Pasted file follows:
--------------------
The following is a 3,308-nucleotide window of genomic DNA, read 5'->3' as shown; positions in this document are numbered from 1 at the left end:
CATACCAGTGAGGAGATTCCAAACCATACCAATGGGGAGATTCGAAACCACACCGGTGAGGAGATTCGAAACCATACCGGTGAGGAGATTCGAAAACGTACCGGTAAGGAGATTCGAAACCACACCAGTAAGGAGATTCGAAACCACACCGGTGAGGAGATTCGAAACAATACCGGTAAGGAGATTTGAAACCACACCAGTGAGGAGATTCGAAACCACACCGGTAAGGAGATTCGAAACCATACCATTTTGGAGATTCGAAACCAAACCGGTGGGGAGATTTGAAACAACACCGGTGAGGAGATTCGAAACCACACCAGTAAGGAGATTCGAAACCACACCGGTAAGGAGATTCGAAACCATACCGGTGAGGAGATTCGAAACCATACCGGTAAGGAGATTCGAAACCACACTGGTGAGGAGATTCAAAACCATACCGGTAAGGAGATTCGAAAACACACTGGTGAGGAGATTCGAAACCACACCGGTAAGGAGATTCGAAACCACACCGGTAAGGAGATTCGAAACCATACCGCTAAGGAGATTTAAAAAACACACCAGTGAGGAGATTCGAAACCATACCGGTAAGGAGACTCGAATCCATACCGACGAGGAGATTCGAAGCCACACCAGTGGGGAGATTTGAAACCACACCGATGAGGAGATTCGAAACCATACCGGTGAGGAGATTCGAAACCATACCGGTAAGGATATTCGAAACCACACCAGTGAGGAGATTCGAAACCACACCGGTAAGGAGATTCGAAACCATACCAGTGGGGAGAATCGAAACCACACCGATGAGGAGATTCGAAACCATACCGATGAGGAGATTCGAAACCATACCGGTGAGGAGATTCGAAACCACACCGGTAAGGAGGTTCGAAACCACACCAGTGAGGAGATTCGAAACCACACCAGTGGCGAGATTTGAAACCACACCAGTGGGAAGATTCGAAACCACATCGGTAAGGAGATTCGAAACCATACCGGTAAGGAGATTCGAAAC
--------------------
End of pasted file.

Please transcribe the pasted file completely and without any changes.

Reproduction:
The following is a 3,308-nucleotide window of genomic DNA, read 5'->3' as shown; positions in this document are numbered from 1 at the left end:
CATACCAGTGAGGAGATTCCAAACCATACCAATGGGGAGATTCGAAACCACACCGGTGAGGAGATTCGAAACCATACCGGTGAGGAGATTCGAAAACGTACCGGTAAGGAGATTCGAAACCACACCAGTAAGGAGATTCGAAACCACACCGGTGAGGAGATTCGAAACAATACCGGTAAGGAGATTTGAAACCACACCAGTGAGGAGATTCGAAACCACACCGGTAAGGAGATTCGAAACCATACCATTTTGGAGATTCGAAACCAAACCGGTGGGGAGATTTGAAACAACACCGGTGAGGAGATTCGAAACCACACCAGTAAGGAGATTCGAAACCACACCGGTAAGGAGATTCGAAACCATACCGGTGAGGAGATTCGAAACCATACCGGTAAGGAGATTCGAAACCACACTGGTGAGGAGATTCAAAACCATACCGGTAAGGAGATTCGAAAACACACTGGTGAGGAGATTCGAAACCACACCGGTAAGGAGATTCGAAACCACACCGGTAAGGAGATTCGAAACCATACCGCTAAGGAGATTTAAAAAACACACCAGTGAGGAGATTCGAAACCATACCGGTAAGGAGACTCGAATCCATACCGACGAGGAGATTCGAAGCCACACCAGTGGGGAGATTTGAAACCACACCGATGAGGAGATTCGAAACCATACCGGTGAGGAGATTCGAAACCATACCGGTAAGGATATTCGAAACCACACCAGTGAGGAGATTCGAAACCACACCGGTAAGGAGATTCGAAACCATACCAGTGGGGAGAATCGAAACCACACCGATGAGGAGATTCGAAACCATACCGATGAGGAGATTCGAAACCATACCGGTGAGGAGATTCGAAACCACACCGGTAAGGAGGTTCGAAACCACACCAGTGAGGAGATTCGAAACCACACCAGTGGCGAGATTTGAAACCACACCAGTGGGAAGATTCGAAACCACATCGGTAAGGAGATTCGAAACCATACCGGTAAGGAGATTCGAAAC